Donnie and Rhonda Miller who live south and east of Pulaski eventually went into the hog business after American Welding and Tank closed in 2009.
Donnie had put in 21.5 years at AWT when the industry closed its doors.
“I was used to a steady paycheck,” he said. “That put the clamps on quickly.”
Though the couple had row crops and raised cattle, they decided to make up for the lack of a regular paycheck by building a hog confinement facility in 2013.
“I didn’t want to build a second facility until I knew I wanted to do this,” Donnie said, “but by 2016 I was ready to construct a second building.”
Those buildings now house 2,480 weaned pigs each. The Millers get the pigs at 10-15 lbs. and feed them for JBS until they reach 260-280 lbs.
Both buildings are on the same rotation and finish out a total of nearly 5,000 pigs every five months.
Donnie is the main caretaker of the pigs, but for sorting and loading, the whole family — Donnie, Rhonda, and sons Ryan and Jason — all work together.
Both boys are out of high school and living at home. Jason helps with the field work, cattle, pigs, and has a prize-winning goat herd.
Ryan works at Troy Elevator and helps in the evening when he can.
Donnie says there are advantages to working with a corporation such as JBS when raising pigs.
“The company guarantees so much pay per month for a certain number of pigs,” he said. “If there is a loss, it doesn’t affect our pay. They trust us to give the pigs the best care that we can.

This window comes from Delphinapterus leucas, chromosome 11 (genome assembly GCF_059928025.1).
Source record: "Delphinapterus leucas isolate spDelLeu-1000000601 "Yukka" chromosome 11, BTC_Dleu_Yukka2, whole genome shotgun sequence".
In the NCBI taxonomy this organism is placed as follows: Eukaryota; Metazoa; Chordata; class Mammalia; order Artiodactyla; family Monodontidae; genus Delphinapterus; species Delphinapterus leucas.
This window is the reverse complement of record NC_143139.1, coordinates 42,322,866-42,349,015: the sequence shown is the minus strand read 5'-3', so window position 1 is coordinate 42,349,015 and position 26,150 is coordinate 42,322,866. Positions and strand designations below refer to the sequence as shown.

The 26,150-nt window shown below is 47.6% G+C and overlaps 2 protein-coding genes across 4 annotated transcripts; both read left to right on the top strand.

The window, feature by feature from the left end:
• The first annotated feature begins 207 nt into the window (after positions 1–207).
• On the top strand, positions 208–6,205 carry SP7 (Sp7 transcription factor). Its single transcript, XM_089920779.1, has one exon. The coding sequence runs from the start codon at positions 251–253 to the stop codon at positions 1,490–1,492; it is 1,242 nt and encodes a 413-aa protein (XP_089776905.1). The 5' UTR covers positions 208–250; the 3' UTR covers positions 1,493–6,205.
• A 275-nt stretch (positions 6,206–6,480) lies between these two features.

“We had no problem getting a contract for our second barn as they knew how well we had taken care of the first barn full of pigs,” Rhonda said.
The Millers get their hog feed out of Hedrick all ground and ready to go. “We just call JBS and tell them we need feed, and within 48 hours it arrives,” Donnie said.
Though JBS takes care of most of the bookwork, Donnie does keep some records related to feed and water intake.
It is up to Donnie to regulate the temperature in the buildings and respond quickly to any alarms that go off.
For example, at 2 a.m. Friday, Donnie said he received an alarm phone call from one of the barns. He went to the barn and found a curtain had dropped and the temperature was affected.
“Sometimes the alarm goes off if the water pressure is too low or a feed bin runs out,” he said.
The Millers said they haven’t had any problem with disease. They change clothes and boots as they go in and out of the barns to prevent the spread of disease, but don’t shower in and out as some do.
Donnie and Rhonda said their pig operation is more time intensive when they get in 5,000 new baby pigs. “Then it takes a couple of hours work in the morning and another couple of hours in the evening,” Donnie said.
“With a good, healthy group it takes less time because there are fewer shots to give,” he said.
Later on, when the pigs reach about 100 lbs. each, Donnie’s investment of time decreases to about one hour in the morning and one hour in the evening.
When it comes time to give preventative vaccinations, the Millers seek the help of five Amish neighbors. “We have a system and it takes us about five hours to do 5,000 pigs,” Donnie said. “They’re a good crew and know what they’re doing.”
Comparing the time invested in pigs versus cattle, Donnie and Rhonda are grateful they don’t have to fight Mother Nature in sub-zero temperatures with their hogs as they do during the calving season. The hog barns are kept at about 60 degrees during the winter and are cooled in the summer.
When it is time to market the pigs every five months, the entire family works together to ship them off to JBS in Ottumwa or Beardstown, Ill.
In addition to caring for the pigs, Donnie has about 35 head of cows and Ryan has 25.
Jason usually takes care of the goats himself, but does call for help from Donnie during kidding time and when he travels to goat shows in the summer.